Thursday, July 26, 2012

Peggi Kroll Roberts and a Way to Change Your Values



(I’m talking about values in art, not finance or morals!)

For this post, it would be good to look up value, form and grey day painting in Artful Definitions.

I tend to have almost the full value range (from practically black to almost white) in my paintings. It’s what comes naturally for me. Other painters may instinctively paint with a lighter palette and not go near the very darks. Still others stay in a narrow value range of medium tones with very few extreme lights or darks.
Being able to change what comes naturally (when it comes to values) is a new concept for me, one introduced by the Peggi Kroll Roberts workshop. Peggi gave me a way to lighten and tighten my value range.
It works sort of like a musician playing a piece a couple of octaves higher. It’s the same song but it sounds different. Lighten values, and it may be the same subject but it will look and feel different.
In Peggi’s technique, basically you start with a mid-value color as the darkest dark in one’s painting. To create form in the dark passages, you use color shifts rather than value shifts.
The above painting was done in the workshop and has no value darker than mid range.
Next time I’ll explore why controlling value in this way is a very good thing.

Thursday, July 19, 2012

Peggi Kroll Roberts and Her Exercise in Notan


I just took a Peggi Kroll Roberts workshop and this post is about our favorite exercise, an exercise intended to prove the importance of value… an exercise based on the concept of notan.
[To see the definition of both value and notan, visit the Artful Definition page.]
For some background information, the three day workshop was figurative with one day of still life and the other two devoted to the human figure. I was very excited to attend because figurative workshops are somewhat rare and because I really like Peggi’s beautiful simplified figures.
Value is one of the essential tools of the representational artist. And Peggi’s exercise demonstrated this point superbly. In it, we were to paint the human figure from life in 20 minutes using only two colors, one dark and one light. We would use the dark color to paint everything in shadow and the light color to paint everything that was lit.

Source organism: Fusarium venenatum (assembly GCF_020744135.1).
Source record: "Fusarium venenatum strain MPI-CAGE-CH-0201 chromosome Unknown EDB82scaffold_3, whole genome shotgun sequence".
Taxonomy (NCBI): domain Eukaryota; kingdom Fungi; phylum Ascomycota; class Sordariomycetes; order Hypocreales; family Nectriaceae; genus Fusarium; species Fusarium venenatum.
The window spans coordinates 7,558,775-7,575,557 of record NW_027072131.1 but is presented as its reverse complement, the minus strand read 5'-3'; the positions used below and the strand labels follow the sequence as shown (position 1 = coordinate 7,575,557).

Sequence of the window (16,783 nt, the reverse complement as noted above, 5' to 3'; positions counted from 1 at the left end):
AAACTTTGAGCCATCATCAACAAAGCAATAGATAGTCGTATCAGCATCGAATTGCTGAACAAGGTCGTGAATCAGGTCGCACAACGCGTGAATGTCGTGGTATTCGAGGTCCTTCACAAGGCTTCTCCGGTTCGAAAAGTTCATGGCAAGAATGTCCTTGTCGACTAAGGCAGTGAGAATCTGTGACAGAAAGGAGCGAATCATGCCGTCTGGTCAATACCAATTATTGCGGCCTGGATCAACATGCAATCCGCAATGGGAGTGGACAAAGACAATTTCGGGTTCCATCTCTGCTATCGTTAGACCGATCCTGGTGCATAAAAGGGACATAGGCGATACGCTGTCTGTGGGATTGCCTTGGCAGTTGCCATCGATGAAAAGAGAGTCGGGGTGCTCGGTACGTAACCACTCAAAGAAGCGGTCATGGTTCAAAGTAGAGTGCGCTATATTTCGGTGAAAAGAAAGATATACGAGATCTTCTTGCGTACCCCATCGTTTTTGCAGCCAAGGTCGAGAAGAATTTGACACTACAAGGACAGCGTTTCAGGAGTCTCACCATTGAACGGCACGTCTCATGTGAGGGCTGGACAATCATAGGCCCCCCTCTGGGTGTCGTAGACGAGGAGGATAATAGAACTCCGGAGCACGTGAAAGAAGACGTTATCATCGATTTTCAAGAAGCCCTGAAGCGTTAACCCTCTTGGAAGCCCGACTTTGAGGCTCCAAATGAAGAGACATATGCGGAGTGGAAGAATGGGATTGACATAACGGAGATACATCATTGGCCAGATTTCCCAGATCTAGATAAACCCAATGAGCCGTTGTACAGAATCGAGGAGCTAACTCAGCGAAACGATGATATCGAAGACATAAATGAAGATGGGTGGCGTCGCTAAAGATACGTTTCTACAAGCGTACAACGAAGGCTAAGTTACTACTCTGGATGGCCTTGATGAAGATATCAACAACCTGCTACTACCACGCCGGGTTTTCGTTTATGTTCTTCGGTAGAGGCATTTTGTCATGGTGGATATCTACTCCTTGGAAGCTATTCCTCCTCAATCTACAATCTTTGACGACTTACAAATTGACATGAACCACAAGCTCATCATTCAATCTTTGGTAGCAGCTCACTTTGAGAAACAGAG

We could paint with any two colors we wanted as long as one was much darker than the other. This made it fun. We had only one decision to make: what was in shadow and what was in light. This made it easy… which of course, made it more fun!
At the end of the 20 minutes, we all had paintings that “read” (i.e. paintings of totally recognizable subjects even though stripped both of detail and of realistic color).  It was visual proof of the preeminence of value over color. The color absolutely didn’t matter; the values absolutely did!  

Thursday, July 12, 2012

Girls in White Dresses...



Her Mother’s Wedding Dress is a 24x24 oil done in open studio by Shirley Fachilla.

White is much beloved by artists. We paint white horses, houses, shirts, clouds, laundry and yes, white dresses. Why do we love it so? Perhaps because white isn’t ever really white.
I don’t mean this in a moral sense (as in nothing is ever black or white) nor as a gauge of innocence (as in white as the driven snow).  I mean it very literally. In representational painting (with the exception of the medium of watercolor where the white paper can itself becomes the lightest value), nothing is ever actually white. It’s white with a touch of color, sometimes the barest touch, but color nonetheless.
And the shadows of a white object are wonderful because they become blue, pink, violet, green and even occasionally, actually grey.
Artists can paint a kaleidoscope of tints and hues all while painting something supposedly white. What could be more fun than that!
Her Mother’s Wedding Dress is only one among many girls in white dresses that I’ve painted. I hope to paint many more.  

Thursday, July 5, 2012

No Land in Sight


 Early Morning Sea Foam is a 10x8 plein air by Shirley Fachilla.
I’ve been researching seascapes for more than a year, ever since I knew I would be going to Maine to paint. Being from landlocked Tennessee, I needed to see how other painters had approached painting the ocean.
It’s a year later, I’m long back from Maine; but I’m still finding wonderful marine artists.
I’ve already blogged about the seascapes of Californian William Ritschel. This spring, I was in total awe of contemporary Ray Roberts and his seascape that took the grand prize at the California Art Club. And now I’ve discovered the stunning work of John Fredrick Kensett.
Kensett was a part of the second generation of Hudson River Valley artists. He was a Luminist like another favorite of mine, Sanford Gifford.  But while Gifford concentrated upon the mountains, Kensett painted the ocean. He painted it lyrically, poetically. In the last year of his life, he often painted it as sea, sky and light and nothing more… for nothing more was needed.   
My painting above is a plein air done in the rather early morning in Maine. After I saw some Kensett’s, and learned some watery lessons from them, I redid Sea Foam, so it, too, could try to be all about the sky, the sea and the light.  

Strolling from Paris to the Salmagundi!

A Stroll Beside the Louvre by Shirley Fachilla This little trio should be arriving at The Salmagundi Club in NYC any day now. It’s ...